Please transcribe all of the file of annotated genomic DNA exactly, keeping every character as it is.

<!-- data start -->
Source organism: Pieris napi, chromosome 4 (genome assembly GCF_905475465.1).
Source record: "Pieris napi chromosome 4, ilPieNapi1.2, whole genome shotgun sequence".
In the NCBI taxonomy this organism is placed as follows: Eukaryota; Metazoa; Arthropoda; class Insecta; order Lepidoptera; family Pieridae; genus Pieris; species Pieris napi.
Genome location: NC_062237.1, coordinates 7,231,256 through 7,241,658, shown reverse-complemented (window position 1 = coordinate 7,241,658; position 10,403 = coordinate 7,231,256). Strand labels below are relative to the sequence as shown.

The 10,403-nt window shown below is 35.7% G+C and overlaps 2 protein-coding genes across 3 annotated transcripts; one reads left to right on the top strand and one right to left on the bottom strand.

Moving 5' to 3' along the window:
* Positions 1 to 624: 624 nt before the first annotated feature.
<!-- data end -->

Source organism: Pieris napi, chromosome 4 (genome assembly GCF_905475465.1).
Source record: "Pieris napi chromosome 4, ilPieNapi1.2, whole genome shotgun sequence".
In the NCBI taxonomy this organism is placed as follows: Eukaryota; Metazoa; Arthropoda; class Insecta; order Lepidoptera; family Pieridae; genus Pieris; species Pieris napi.
Genome location: NC_062237.1, coordinates 7,231,256 through 7,241,658, shown reverse-complemented (window position 1 = coordinate 7,241,658; position 10,403 = coordinate 7,231,256). Strand labels below are relative to the sequence as shown.

The 10,403-nt window shown below is 35.7% G+C and overlaps 2 protein-coding genes across 3 annotated transcripts; one reads left to right on the top strand and one right to left on the bottom strand.

Moving 5' to 3' along the window:
* Positions 1 to 624: 624 nt before the first annotated feature.